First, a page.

Here's another one that doesn't belong on the Summer Reads shelf, unless you wanna know what it feels like to be that poor vagrant souped-up on meth and stuck on the road outside Yuma this time of year. It's written as a first-person, true life confession from a woman hours away from the ten-strapped table and lethal injection at the Oklahoma Big House. It's told as if it is being taped to send to Stephen King so he can write her story. Hearing it would definitely be the way to experience this tale of delusion, stupidity, waste, death. And backgrounded by Foreigner's “Double Vision”, rumbling out of an 8-track player in a 1968 Oldsmobile 442.
You'd think I'd glom onto a story about babes gone rough and criminal. I mean, hell, I liked Jolie the best when she was married to Billy Bob. Outlaw biker chicks. Girls behind bars taking long, long showers. The paradigmatic Dominatrix. But these are whimsies, man, not strivances for the real deal like Charlize's Monster portrayal.
Or, this author's Marjorie Standiford.
But, if the protagonist was a guy, would I have dropped this novel by page 57? Probably, because I've read too many accounts of wasted lives; lives without meaning or purpose beyond the here and now. There are no moral lessons left; The Speed Queen drips only regret and despair, no matter how many happy, defiant, or apologetic faces Marjorie parades out with her five minutes of fame. It is a life lost and one that hurt others, and I already know the reasons. Movies, TV, and video games, right?
I'm being glib, of course. And that's defensive because, being a first-person narration, I cannot get out of Marjorie's head for a balanced perspective. And she truly frightens me. There's no pressure valve of humor here, just her chin-up strength of coping with those buck-up smiles. I understand the reasons she's writing this to Stephen King and why her mind is filled with movie references. And why the reader can never escape the monotonous dullness of the reel-to-reel marching to its final disconnect. For more and more of us, the fantasy of modern culture oversees the reality of it. And we're gleefully guided that way. What is more offensive than advertising feeding us our desires for their profit? Marjorie has taken the bait and her subconscious—being repulsed, abhorred at an almost antediluvian level—has rebelled into resigned acts of destruction. How can you not objectify life if your society considers you merely a consumer of products? And—following the you-are-what-you-eat attitude—since merchandise is amoral, isn't everything permissible?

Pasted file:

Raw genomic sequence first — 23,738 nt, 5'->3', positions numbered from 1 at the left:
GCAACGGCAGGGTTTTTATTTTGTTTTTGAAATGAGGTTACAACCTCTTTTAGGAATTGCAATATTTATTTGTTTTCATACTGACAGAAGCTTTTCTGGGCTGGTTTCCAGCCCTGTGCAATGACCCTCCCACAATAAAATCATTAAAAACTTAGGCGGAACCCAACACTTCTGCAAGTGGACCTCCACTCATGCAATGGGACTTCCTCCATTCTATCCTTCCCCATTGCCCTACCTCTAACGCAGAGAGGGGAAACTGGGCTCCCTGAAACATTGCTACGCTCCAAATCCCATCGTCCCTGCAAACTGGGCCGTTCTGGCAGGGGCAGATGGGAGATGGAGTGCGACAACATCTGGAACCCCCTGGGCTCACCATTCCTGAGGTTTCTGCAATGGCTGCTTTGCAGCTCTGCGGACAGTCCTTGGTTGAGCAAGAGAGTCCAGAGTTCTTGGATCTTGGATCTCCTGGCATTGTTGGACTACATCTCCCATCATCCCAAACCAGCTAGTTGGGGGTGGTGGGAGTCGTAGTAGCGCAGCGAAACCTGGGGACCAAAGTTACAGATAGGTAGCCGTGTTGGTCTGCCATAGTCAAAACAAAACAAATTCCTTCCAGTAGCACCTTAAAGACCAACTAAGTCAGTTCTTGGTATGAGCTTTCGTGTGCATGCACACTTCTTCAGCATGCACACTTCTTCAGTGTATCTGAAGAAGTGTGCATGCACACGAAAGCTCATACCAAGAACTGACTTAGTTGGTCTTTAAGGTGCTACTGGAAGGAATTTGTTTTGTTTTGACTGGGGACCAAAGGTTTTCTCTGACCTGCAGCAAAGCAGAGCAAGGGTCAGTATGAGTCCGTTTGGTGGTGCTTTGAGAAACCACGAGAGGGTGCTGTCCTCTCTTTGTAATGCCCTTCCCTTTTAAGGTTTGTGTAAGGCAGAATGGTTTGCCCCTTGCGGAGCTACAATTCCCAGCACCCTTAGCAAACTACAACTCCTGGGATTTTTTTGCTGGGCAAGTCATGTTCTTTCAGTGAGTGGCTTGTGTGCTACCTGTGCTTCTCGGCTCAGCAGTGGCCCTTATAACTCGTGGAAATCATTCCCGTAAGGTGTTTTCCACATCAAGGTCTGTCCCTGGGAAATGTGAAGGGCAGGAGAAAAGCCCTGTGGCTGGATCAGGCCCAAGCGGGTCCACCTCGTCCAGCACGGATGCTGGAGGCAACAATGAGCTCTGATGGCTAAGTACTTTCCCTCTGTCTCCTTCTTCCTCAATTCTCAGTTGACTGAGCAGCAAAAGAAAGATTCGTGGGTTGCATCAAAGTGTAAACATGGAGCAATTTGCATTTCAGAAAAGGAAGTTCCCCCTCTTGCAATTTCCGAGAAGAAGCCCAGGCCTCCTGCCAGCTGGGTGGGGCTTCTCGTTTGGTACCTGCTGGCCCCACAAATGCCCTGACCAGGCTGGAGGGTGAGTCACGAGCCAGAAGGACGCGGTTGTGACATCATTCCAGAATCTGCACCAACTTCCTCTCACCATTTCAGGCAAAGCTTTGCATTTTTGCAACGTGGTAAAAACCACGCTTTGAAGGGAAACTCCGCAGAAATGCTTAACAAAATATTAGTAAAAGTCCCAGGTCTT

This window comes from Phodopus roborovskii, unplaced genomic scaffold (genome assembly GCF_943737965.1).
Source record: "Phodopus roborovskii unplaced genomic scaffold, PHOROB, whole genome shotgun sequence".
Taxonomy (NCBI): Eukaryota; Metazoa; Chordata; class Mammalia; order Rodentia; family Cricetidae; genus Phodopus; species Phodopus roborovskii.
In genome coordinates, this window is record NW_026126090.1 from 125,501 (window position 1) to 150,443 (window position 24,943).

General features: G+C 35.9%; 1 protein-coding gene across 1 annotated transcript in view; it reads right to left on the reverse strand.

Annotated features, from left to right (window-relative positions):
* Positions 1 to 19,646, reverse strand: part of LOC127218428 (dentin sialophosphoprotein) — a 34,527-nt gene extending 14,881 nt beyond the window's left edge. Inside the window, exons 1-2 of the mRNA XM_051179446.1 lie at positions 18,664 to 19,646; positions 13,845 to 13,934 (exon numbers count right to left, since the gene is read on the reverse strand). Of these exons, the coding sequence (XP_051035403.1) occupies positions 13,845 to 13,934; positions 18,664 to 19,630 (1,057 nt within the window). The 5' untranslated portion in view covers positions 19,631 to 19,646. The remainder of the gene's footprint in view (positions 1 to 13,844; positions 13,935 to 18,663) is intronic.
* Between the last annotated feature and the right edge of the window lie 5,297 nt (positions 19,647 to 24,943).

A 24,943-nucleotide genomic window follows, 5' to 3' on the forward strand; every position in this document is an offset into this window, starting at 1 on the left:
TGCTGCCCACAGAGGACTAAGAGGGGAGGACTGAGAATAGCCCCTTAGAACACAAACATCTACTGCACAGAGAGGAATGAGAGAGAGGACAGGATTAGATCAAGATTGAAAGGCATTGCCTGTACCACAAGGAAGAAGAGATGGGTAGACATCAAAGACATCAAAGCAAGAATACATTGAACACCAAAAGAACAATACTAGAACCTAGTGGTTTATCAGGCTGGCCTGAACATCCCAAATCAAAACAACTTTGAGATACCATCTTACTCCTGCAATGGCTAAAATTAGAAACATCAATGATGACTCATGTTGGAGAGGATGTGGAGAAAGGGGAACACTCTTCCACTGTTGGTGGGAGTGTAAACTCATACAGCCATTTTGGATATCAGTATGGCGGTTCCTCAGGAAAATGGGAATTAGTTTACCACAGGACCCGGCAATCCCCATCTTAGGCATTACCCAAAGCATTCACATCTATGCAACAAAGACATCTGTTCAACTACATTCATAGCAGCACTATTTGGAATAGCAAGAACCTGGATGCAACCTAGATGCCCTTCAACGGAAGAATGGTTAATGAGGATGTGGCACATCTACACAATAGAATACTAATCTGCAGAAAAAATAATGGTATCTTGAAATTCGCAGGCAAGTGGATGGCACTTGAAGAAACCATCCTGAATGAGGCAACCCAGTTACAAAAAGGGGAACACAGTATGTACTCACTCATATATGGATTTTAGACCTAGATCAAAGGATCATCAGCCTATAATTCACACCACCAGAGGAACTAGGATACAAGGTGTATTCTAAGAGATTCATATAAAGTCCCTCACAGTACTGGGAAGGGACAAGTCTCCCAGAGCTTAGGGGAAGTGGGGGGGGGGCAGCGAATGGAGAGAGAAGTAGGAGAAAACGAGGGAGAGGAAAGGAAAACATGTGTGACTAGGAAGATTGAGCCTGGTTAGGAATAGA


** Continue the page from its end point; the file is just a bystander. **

And then there's the Cult-O'-Celebrity exploitation. Again, the furiousness which media enters and absorbs our life and dreams is a smirking, gotcha smile. If recognition is what you crave, either good or bad actions can achieve that goal.
Other reasons why this kid turned loser? Upbringing? Well, Marjorie states then re-instates how much she loves her parents, but somehow, I think that's the “prayer warrior”(Doubleday, 0385487010, 212 pages, p.26) talking. The image of Dad putting the dead family dog in a trashbag for the garbage men to pick up and Mom lying about Jody-Jo being buried in the backyard doesn't say “love” to me. Lies like that are hard to get around undamaged.
Naturally, the book is more than this. And what do I know? I didn't read the book. I didn't have the guts. Do you?